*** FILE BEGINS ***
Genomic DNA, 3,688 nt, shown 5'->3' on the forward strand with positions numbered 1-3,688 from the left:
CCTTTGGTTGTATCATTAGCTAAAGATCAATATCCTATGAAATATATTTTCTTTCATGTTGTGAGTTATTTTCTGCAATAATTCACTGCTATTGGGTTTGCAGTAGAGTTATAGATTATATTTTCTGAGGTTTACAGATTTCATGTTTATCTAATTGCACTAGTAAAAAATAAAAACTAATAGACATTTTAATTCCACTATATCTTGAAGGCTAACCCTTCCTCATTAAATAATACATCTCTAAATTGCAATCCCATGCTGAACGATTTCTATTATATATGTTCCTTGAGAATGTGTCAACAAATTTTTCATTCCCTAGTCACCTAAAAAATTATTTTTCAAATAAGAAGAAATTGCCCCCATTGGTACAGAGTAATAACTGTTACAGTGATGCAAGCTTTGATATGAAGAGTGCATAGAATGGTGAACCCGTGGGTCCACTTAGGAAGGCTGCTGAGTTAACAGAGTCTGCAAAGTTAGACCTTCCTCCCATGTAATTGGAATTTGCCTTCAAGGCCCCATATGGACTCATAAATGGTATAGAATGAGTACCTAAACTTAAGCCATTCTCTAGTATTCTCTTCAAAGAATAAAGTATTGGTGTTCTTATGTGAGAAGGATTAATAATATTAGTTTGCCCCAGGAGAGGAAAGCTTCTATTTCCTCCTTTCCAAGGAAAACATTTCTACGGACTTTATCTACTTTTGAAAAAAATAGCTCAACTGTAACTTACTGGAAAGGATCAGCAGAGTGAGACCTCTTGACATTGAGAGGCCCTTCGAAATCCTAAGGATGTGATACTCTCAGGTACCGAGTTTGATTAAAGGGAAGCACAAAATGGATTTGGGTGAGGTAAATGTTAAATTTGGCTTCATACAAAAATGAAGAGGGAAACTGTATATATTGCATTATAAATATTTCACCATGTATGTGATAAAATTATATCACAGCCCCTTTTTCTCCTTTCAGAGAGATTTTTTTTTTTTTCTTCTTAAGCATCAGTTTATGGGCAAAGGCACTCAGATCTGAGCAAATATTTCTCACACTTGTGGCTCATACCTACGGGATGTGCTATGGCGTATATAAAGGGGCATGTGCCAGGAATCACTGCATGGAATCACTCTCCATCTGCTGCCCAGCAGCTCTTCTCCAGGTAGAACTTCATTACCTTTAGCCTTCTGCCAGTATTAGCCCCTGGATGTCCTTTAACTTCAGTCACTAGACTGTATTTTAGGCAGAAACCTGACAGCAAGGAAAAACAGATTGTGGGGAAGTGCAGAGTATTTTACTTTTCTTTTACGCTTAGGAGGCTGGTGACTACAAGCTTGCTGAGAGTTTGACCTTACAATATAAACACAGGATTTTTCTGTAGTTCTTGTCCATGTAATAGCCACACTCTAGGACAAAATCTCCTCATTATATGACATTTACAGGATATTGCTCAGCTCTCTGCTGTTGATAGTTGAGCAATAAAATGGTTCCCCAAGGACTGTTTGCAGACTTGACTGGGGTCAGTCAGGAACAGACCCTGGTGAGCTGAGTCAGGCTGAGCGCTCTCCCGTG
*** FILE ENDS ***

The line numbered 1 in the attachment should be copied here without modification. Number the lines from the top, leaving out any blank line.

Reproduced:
Genomic DNA, 3,688 nt, shown 5'->3' on the forward strand with positions numbered 1-3,688 from the left: